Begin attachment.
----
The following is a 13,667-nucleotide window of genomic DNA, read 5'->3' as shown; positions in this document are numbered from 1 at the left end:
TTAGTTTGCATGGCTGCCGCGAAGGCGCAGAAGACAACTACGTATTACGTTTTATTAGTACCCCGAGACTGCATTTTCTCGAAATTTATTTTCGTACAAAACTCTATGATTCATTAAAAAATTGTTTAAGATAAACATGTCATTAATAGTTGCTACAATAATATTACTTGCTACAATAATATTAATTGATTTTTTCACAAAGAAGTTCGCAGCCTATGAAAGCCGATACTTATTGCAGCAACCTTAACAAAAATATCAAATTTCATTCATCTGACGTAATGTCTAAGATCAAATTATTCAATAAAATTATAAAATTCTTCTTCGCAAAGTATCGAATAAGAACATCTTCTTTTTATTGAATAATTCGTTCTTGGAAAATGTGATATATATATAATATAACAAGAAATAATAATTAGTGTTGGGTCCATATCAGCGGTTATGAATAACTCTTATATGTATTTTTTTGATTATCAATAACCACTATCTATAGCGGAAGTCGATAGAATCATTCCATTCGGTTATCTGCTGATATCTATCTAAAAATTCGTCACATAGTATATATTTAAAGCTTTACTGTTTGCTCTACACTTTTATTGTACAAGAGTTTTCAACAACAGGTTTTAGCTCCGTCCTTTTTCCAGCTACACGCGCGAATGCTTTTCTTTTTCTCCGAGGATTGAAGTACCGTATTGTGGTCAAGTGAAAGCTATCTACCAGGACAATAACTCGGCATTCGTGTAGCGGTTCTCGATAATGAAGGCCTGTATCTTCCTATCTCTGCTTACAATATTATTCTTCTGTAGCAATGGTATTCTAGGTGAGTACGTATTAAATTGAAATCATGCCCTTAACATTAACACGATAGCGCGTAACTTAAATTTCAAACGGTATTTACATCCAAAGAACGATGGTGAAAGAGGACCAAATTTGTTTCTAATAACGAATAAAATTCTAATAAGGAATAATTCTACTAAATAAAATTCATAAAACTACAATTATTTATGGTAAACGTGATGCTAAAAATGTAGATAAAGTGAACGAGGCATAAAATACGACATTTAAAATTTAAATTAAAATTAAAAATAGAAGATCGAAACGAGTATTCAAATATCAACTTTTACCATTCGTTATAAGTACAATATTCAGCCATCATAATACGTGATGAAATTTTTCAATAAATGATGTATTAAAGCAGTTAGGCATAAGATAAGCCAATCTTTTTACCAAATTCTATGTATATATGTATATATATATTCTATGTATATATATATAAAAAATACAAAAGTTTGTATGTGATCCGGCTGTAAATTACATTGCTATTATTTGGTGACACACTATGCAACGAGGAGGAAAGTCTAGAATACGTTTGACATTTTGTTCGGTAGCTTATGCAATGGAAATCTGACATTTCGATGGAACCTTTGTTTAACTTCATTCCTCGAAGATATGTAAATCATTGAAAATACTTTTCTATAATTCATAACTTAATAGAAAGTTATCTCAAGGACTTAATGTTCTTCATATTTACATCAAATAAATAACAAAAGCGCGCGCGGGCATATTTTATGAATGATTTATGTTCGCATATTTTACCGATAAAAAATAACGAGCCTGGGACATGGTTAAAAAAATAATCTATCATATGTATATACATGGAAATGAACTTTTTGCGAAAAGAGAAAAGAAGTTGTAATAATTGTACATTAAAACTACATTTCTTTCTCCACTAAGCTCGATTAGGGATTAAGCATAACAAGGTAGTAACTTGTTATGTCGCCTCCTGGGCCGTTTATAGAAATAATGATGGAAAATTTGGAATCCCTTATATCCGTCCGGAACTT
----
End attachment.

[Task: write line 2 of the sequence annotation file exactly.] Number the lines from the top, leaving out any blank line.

TTAGTTTGCATGGCTGCCGCGAAGGCGCAGAAGACAACTACGTATTACGTTTTATTAGTACCCCGAGACTGCATTTTCTCGAAATTTATTTTCGTACAAAACTCTATGATTCATTAAAAAATTGTTTAAGATAAACATGTCATTAATAGTTGCTACAATAATATTACTTGCTACAATAATATTAATTGATTTTTTCACAAAGAAGTTCGCAGCCTATGAAAGCCGATACTTATTGCAGCAACCTTAACAAAAATATCAAATTTCATTCATCTGACGTAATGTCTAAGATCAAATTATTCAATAAAATTATAAAATTCTTCTTCGCAAAGTATCGAATAAGAACATCTTCTTTTTATTGAATAATTCGTTCTTGGAAAATGTGATATATATATAATATAACAAGAAATAATAATTAGTGTTGGGTCCATATCAGCGGTTATGAATAACTCTTATATGTATTTTTTTGATTATCAATAACCACTATCTATAGCGGAAGTCGATAGAATCATTCCATTCGGTTATCTGCTGATATCTATCTAAAAATTCGTCACATAGTATATATTTAAAGCTTTACTGTTTGCTCTACACTTTTATTGTACAAGAGTTTTCAACAACAGGTTTTAGCTCCGTCCTTTTTCCAGCTACACGCGCGAATGCTTTTCTTTTTCTCCGAGGATTGAAGTACCGTATTGTGGTCAAGTGAAAGCTATCTACCAGGACAATAACTCGGCATTCGTGTAGCGGTTCTCGATAATGAAGGCCTGTATCTTCCTATCTCTGCTTACAATATTATTCTTCTGTAGCAATGGTATTCTAGGTGAGTACGTATTAAATTGAAATCATGCCCTTAACATTAACACGATAGCGCGTAACTTAAATTTCAAACGGTATTTACATCCAAAGAACGATGGTGAAAGAGGACCAAATTTGTTTCTAATAACGAATAAAATTCTAATAAGGAATAATTCTACTAAATAAAATTCATAAAACTACAATTATTTATGGTAAACGTGATGCTAAAAATGTAGATAAAGTGAACGAGGCATAAAATACGACATTTAAAATTTAAATTAAAATTAAAAATAGAAGATCGAAACGAGTATTCAAATATCAACTTTTACCATTCGTTATAAGTACAATATTCAGCCATCATAATACGTGATGAAATTTTTCAATAAATGATGTATTAAAGCAGTTAGGCATAAGATAAGCCAATCTTTTTACCAAATTCTATGTATATATGTATATATATATTCTATGTATATATATATAAAAAATACAAAAGTTTGTATGTGATCCGGCTGTAAATTACATTGCTATTATTTGGTGACACACTATGCAACGAGGAGGAAAGTCTAGAATACGTTTGACATTTTGTTCGGTAGCTTATGCAATGGAAATCTGACATTTCGATGGAACCTTTGTTTAACTTCATTCCTCGAAGATATGTAAATCATTGAAAATACTTTTCTATAATTCATAACTTAATAGAAAGTTATCTCAAGGACTTAATGTTCTTCATATTTACATCAAATAAATAACAAAAGCGCGCGCGGGCATATTTTATGAATGATTTATGTTCGCATATTTTACCGATAAAAAATAACGAGCCTGGGACATGGTTAAAAAAATAATCTATCATATGTATATACATGGAAATGAACTTTTTGCGAAAAGAGAAAAGAAGTTGTAATAATTGTACATTAAAACTACATTTCTTTCTCCACTAAGCTCGATTAGGGATTAAGCATAACAAGGTAGTAACTTGTTATGTCGCCTCCTGGGCCGTTTATAGAAATAATGATGGAAAATTTGGAATCCCTTATATCCGTCCGGAACTT